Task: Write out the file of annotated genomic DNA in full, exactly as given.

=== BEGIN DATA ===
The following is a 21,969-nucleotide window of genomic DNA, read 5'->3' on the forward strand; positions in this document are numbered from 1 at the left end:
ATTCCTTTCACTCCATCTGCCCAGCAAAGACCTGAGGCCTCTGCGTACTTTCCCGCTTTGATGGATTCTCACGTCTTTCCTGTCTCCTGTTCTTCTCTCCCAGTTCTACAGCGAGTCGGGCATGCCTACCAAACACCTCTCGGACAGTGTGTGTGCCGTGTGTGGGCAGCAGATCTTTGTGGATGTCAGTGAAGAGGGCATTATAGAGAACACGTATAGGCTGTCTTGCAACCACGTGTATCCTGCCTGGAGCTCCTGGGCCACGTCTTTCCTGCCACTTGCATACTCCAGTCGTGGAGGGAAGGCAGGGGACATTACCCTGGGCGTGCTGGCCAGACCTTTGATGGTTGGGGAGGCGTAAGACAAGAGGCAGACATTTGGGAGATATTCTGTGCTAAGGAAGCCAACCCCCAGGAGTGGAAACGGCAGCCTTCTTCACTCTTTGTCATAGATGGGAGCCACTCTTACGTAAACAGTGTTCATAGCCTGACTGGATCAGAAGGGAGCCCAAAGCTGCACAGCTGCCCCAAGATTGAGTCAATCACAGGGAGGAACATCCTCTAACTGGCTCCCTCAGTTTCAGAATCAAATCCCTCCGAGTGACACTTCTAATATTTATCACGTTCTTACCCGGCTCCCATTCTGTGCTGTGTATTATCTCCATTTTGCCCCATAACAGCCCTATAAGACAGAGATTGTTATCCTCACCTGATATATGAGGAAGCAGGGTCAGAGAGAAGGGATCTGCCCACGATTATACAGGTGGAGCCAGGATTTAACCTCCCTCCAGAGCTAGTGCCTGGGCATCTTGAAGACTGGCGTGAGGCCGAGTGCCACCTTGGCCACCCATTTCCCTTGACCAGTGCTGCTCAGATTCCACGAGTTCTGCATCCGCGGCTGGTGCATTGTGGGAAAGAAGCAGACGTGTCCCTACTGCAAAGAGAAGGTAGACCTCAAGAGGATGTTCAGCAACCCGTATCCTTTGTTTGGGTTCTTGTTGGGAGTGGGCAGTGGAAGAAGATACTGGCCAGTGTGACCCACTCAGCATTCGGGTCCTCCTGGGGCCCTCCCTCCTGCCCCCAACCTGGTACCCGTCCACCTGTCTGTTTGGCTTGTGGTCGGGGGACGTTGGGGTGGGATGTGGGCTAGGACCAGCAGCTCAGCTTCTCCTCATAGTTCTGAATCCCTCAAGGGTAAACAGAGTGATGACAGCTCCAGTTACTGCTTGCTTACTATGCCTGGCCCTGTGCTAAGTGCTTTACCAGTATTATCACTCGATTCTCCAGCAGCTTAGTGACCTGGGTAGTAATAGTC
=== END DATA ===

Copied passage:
The following is a 21,969-nucleotide window of genomic DNA, read 5'->3' on the forward strand; positions in this document are numbered from 1 at the left end:
ATTCCTTTCACTCCATCTGCCCAGCAAAGACCTGAGGCCTCTGCGTACTTTCCCGCTTTGATGGATTCTCACGTCTTTCCTGTCTCCTGTTCTTCTCTCCCAGTTCTACAGCGAGTCGGGCATGCCTACCAAACACCTCTCGGACAGTGTGTGTGCCGTGTGTGGGCAGCAGATCTTTGTGGATGTCAGTGAAGAGGGCATTATAGAGAACACGTATAGGCTGTCTTGCAACCACGTGTATCCTGCCTGGAGCTCCTGGGCCACGTCTTTCCTGCCACTTGCATACTCCAGTCGTGGAGGGAAGGCAGGGGACATTACCCTGGGCGTGCTGGCCAGACCTTTGATGGTTGGGGAGGCGTAAGACAAGAGGCAGACATTTGGGAGATATTCTGTGCTAAGGAAGCCAACCCCCAGGAGTGGAAACGGCAGCCTTCTTCACTCTTTGTCATAGATGGGAGCCACTCTTACGTAAACAGTGTTCATAGCCTGACTGGATCAGAAGGGAGCCCAAAGCTGCACAGCTGCCCCAAGATTGAGTCAATCACAGGGAGGAACATCCTCTAACTGGCTCCCTCAGTTTCAGAATCAAATCCCTCCGAGTGACACTTCTAATATTTATCACGTTCTTACCCGGCTCCCATTCTGTGCTGTGTATTATCTCCATTTTGCCCCATAACAGCCCTATAAGACAGAGATTGTTATCCTCACCTGATATATGAGGAAGCAGGGTCAGAGAGAAGGGATCTGCCCACGATTATACAGGTGGAGCCAGGATTTAACCTCCCTCCAGAGCTAGTGCCTGGGCATCTTGAAGACTGGCGTGAGGCCGAGTGCCACCTTGGCCACCCATTTCCCTTGACCAGTGCTGCTCAGATTCCACGAGTTCTGCATCCGCGGCTGGTGCATTGTGGGAAAGAAGCAGACGTGTCCCTACTGCAAAGAGAAGGTAGACCTCAAGAGGATGTTCAGCAACCCGTATCCTTTGTTTGGGTTCTTGTTGGGAGTGGGCAGTGGAAGAAGATACTGGCCAGTGTGACCCACTCAGCATTCGGGTCCTCCTGGGGCCCTCCCTCCTGCCCCCAACCTGGTACCCGTCCACCTGTCTGTTTGGCTTGTGGTCGGGGGACGTTGGGGTGGGATGTGGGCTAGGACCAGCAGCTCAGCTTCTCCTCATAGTTCTGAATCCCTCAAGGGTAAACAGAGTGATGACAGCTCCAGTTACTGCTTGCTTACTATGCCTGGCCCTGTGCTAAGTGCTTTACCAGTATTATCACTCGATTCTCCAGCAGCTTAGTGACCTGGGTAGTAATAGTC